Marco Tecilla died at the age of 91 on May 8, 2017. He was the first man to choose the focolare life in 1948. Up until that time, there were only young women following Chiara Lubich in her new style of consecrated life[more]
It was in Trent, Northern Italy, 1944 that Chiara Lubich and her first few companions attended the Mass on the Feast of Christ the King. At the end of the Mass she and her friends remained recollected and reflected on a phrase they had heard during the Mass: from the book of Psalms: “Ask me and I shall give you all the peoples and lands of the earth.” (Ps 2,8). They asked God to help them put this phrase into action by saying to God, ‘You know how to bring about unity. Here we are. Use us ‘.
For an ideal as vast as unity, the request from Jesus to his Father “May they all be one” (Jn 17, 21), the boundaries could be nothing other than the furthest corners of the earth. Right from the outset the embryonic Movement was far sighted. No-one at that time could have imagined that the dream of reaching the ends of the earth would be accomplished so quickly. There was no specific plan or blueprint for spreading the Movement but they followed the way lead by ‘Someone’.
Chiara explained what this meant during the XIX National Eucharistic Conference in Pescara 1977, “The Movement grew and unfolded in line with the precise plan God has for us. It was always there unseen and then it was revealed little by little… just as a pen does not know what it will write, a brush doesn’t know what it will paint, the chisel what it will sculpt. So it was when God takes someone by the hand to found his work, that person does not know what they should do. The person is only and instrument for God’s work. So it was in Trent. I had no plan, I knew nothing. The idea for the Opera (the Movement) was in God, the plan was in heaven. It was like that at the start and has been during all these years as the Focolare Movement has developed.”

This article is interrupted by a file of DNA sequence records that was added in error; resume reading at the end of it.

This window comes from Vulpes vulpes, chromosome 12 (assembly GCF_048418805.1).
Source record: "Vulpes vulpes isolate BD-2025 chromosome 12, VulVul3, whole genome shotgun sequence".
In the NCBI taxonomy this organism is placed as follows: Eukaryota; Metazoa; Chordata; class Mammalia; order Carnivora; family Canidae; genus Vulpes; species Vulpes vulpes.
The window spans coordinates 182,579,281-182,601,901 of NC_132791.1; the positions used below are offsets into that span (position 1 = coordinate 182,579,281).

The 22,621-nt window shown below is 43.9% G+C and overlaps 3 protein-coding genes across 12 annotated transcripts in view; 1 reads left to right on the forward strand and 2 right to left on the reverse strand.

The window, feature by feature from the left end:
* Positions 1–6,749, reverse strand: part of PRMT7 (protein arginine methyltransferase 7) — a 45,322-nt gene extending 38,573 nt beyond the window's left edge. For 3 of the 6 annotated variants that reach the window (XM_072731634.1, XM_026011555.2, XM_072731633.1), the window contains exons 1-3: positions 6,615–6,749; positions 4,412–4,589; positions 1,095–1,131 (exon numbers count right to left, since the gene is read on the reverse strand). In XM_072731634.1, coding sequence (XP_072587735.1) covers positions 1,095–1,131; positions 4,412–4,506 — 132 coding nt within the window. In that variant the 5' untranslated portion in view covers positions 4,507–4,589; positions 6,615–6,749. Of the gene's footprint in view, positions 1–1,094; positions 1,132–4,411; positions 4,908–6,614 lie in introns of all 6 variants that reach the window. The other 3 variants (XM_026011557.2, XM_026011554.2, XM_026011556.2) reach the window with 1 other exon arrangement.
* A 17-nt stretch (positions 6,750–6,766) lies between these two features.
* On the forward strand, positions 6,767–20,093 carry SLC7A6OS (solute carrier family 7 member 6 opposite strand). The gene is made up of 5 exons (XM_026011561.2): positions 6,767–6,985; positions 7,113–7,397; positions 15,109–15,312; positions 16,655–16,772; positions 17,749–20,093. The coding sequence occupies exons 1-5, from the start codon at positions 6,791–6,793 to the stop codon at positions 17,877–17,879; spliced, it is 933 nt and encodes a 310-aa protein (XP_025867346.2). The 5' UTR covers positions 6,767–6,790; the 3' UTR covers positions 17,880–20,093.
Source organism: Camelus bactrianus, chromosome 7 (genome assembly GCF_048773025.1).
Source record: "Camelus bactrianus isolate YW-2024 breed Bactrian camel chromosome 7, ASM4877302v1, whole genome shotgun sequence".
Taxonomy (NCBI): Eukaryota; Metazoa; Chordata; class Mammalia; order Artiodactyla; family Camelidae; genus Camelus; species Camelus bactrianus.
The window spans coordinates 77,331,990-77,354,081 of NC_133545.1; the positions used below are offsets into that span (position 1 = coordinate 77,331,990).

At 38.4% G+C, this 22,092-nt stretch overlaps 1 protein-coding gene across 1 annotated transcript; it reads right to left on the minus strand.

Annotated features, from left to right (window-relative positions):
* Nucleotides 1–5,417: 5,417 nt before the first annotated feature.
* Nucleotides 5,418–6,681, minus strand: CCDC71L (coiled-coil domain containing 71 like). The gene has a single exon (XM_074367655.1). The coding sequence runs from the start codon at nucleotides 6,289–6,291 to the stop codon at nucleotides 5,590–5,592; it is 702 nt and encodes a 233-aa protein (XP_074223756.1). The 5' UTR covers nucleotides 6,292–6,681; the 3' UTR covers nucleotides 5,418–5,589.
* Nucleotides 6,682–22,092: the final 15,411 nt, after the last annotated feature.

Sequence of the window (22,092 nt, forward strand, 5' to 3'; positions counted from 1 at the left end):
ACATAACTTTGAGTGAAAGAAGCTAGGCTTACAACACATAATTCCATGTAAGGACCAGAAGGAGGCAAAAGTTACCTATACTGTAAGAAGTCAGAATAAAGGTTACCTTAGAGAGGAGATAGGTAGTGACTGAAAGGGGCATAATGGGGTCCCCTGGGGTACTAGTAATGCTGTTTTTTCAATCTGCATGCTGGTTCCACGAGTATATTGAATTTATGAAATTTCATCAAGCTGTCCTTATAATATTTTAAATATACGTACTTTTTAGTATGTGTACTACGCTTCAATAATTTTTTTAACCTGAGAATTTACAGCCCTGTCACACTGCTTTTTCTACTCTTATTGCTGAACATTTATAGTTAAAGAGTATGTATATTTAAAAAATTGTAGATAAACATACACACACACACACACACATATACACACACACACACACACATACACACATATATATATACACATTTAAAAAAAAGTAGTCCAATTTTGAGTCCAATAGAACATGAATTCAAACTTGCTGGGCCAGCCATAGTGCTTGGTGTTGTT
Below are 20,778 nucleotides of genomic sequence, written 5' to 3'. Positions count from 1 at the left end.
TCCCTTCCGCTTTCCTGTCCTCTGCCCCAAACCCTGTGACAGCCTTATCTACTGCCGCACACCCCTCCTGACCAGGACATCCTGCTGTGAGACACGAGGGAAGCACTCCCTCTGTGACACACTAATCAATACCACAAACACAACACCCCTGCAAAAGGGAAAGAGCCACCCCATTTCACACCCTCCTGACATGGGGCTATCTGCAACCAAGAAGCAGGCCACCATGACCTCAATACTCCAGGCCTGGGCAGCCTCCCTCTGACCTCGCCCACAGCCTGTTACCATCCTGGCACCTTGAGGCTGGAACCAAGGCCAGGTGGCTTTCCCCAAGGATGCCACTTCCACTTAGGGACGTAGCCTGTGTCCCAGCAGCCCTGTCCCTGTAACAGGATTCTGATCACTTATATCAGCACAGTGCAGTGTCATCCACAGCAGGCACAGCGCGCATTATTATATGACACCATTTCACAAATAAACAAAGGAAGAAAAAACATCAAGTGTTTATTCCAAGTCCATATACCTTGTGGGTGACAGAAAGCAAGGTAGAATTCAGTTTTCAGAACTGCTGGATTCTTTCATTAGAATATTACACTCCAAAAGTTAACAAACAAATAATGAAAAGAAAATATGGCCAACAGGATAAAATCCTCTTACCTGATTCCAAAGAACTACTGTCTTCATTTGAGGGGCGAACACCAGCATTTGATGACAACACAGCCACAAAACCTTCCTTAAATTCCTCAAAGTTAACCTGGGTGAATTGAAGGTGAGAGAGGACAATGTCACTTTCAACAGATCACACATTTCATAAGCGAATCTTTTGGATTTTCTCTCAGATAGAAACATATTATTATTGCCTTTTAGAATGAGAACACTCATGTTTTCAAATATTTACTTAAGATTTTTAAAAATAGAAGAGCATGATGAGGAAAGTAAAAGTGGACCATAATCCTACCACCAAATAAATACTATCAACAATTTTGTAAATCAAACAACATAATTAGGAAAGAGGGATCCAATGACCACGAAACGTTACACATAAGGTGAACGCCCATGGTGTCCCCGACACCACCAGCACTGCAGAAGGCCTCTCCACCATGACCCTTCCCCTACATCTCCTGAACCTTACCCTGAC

The first group of girls were clearly destined to never remain a closed group. After a few months of living their Ideal of unity they had a following of some 500 people around them in Trent. It wasn’t long before the Ideal spread further afield. When, after the end of the Second World War, the first focolarine (women) moved to various cities in Italy to study or work, they were never short of invitations from people who wanted to hear their experiences.
Rome was reached in 1948 followed by Florence, Milan, Siracuse… In 1956 it spread into Europe, in 1958 South America and in 1961 North America. In 1963 it was the turn of Africa, in 1966 Asia and 1967 Australia.
Today the Movement is present in 182 countries. It has approximately 2 million adherents and people who are sympathetic to its goals – the majority being Roman Catholic. There is a growing number of non- Catholics from 350 churches and ecclesial communities. The Movement also includes many from other world Faiths for example Jews, Muslims, Buddhists, Hindus and Sikhs. Then there are also those in the Movement who do not adhere to any particular religious faith.
The core of the Movement consists of more than 140 thousand animators across all the expressions of the Movement.
This is the story so far of a people born through the Gospel.
In 2000 Chiara wrote, “Right at the beginning we asked with faith. The Movement really has reached the furthest corners of the earth. Within these people are representatives of all the people of the whole earth.”
Rino left us on the 28th of June 2014. We wish to remember him through this archival video which recounts the departure of the first group of focolarini for Brazil in the late 1950s.[more]
Un documento storico in cui la fondatrice dei Focolari racconta nei particolari cosa successe esattamente quel 7 dicembre 1943. Un’avvincente narrazione alle origini del Movimento dei Focolari – Opera di Maria.[more]
The “Focolare phenomenon,” from a scientific-sociological viewpoint in the historical and cultural context in which the movement has developed: the precise analysis of Bernhard Callebaut, Belgian sociologist, available in French (Nouvelle Cité, 2010) and now in Italian (Città Nuova, 2017)[more]
A brief history of the Genfest starting from 1973[more]